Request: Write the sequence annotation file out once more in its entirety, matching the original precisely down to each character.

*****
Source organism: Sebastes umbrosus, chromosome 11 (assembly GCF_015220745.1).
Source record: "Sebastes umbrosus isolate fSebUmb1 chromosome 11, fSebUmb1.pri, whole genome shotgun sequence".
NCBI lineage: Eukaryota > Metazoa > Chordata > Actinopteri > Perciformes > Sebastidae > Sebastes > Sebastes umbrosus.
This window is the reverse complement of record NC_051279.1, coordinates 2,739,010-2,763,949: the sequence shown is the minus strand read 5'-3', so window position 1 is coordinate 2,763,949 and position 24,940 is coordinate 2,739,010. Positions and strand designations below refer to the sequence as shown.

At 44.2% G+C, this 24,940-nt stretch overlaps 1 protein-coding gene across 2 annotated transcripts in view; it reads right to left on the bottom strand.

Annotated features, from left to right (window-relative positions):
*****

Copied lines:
Source organism: Sebastes umbrosus, chromosome 11 (assembly GCF_015220745.1).
Source record: "Sebastes umbrosus isolate fSebUmb1 chromosome 11, fSebUmb1.pri, whole genome shotgun sequence".
NCBI lineage: Eukaryota > Metazoa > Chordata > Actinopteri > Perciformes > Sebastidae > Sebastes > Sebastes umbrosus.
This window is the reverse complement of record NC_051279.1, coordinates 2,739,010-2,763,949: the sequence shown is the minus strand read 5'-3', so window position 1 is coordinate 2,763,949 and position 24,940 is coordinate 2,739,010. Positions and strand designations below refer to the sequence as shown.

At 44.2% G+C, this 24,940-nt stretch overlaps 1 protein-coding gene across 2 annotated transcripts in view; it reads right to left on the bottom strand.

Annotated features, from left to right (window-relative positions):